Building a Fraud Prediction Model with EvalML

In this demo, we will build an optimized fraud prediction model using EvalML. To optimize the pipeline, we will set up an objective function to minimize the percentage of total transaction value lost to fraud. At the end of this demo, we also show you how introducing the right objective during the training results in a much better than using a generic machine learning metric like AUC.

[1]:
import evalml
from evalml import AutoMLSearch
from evalml.objectives import FraudCost

Configure “Cost of Fraud”

To optimize the pipelines toward the specific business needs of this model, we can set our own assumptions for the cost of fraud. These parameters are

  • retry_percentage - what percentage of customers will retry a transaction if it is declined?

  • interchange_fee - how much of each successful transaction do you collect?

  • fraud_payout_percentage - the percentage of fraud will you be unable to collect

  • amount_col - the column in the data the represents the transaction amount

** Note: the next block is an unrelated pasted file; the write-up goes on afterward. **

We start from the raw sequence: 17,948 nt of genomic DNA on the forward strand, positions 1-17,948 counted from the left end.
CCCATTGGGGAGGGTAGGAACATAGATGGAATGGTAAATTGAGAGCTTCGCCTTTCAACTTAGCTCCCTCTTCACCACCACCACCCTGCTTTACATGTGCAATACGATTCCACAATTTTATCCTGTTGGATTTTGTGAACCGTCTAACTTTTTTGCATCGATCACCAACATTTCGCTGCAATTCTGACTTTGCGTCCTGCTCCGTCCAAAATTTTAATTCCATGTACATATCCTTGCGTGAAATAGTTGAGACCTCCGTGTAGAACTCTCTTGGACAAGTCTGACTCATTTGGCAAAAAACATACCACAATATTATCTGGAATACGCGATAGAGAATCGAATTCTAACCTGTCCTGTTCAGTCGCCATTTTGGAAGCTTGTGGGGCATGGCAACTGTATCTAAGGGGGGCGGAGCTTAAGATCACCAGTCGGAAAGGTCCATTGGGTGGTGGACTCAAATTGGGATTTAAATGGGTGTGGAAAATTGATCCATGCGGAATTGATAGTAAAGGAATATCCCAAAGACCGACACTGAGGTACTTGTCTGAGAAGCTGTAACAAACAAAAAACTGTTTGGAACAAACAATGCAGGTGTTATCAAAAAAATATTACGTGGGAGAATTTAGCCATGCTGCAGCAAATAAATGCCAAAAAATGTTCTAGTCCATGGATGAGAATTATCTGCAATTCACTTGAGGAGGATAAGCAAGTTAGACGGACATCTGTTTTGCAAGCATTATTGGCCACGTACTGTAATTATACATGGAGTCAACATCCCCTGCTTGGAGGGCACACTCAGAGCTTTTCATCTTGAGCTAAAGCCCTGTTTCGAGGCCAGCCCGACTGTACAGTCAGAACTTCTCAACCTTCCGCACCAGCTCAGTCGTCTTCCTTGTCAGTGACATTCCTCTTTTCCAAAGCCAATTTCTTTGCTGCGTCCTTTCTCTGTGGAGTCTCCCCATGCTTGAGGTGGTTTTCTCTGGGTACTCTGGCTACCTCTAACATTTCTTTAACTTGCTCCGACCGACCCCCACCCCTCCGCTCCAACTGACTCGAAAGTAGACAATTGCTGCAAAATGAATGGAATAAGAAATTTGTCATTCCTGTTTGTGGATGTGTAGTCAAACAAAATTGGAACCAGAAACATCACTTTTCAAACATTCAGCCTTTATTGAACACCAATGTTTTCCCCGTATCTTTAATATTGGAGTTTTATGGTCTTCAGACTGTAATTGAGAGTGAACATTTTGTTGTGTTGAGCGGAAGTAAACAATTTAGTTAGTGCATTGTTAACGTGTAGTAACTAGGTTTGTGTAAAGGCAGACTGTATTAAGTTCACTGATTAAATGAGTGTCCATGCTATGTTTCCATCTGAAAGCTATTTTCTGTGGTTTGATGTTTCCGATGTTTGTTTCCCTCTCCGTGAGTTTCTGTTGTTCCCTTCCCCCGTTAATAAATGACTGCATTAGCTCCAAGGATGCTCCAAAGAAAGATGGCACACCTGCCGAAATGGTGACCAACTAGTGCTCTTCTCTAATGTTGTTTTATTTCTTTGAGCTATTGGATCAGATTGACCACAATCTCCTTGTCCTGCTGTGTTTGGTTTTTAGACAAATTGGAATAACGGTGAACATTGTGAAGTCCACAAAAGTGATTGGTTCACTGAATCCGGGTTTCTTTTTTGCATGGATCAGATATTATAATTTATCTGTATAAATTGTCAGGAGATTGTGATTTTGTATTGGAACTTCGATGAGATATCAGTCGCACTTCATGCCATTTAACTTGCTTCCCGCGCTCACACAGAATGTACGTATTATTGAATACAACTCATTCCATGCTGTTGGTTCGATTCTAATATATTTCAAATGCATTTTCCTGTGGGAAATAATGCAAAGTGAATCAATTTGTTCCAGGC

Using these parameters, EvalML determines attempt to build a pipeline that will minimize the financial loss due to fraud.

[2]:
fraud_objective = FraudCost(retry_percentage=.5,
                            interchange_fee=.02,
                            fraud_payout_percentage=.75,
                            amount_col='amount')

Search for best pipeline

In order to validate the results of the pipeline creation and optimization process, we will save some of our data as the holdout set.

[3]:
X, y = evalml.demos.load_fraud(n_rows=5000)
             Number of Features
Boolean                       1
Categorical                   6
Numeric                       5

Number of training examples: 5000
Targets
False    86.20%
True     13.80%
Name: fraud, dtype: object

EvalML natively supports one-hot encoding. Here we keep 1 out of the 6 categorical columns to decrease computation time.

[4]:
cols_to_drop = ['datetime', 'expiration_date', 'country', 'region', 'provider']
for col in cols_to_drop:
    X.ww.pop(col)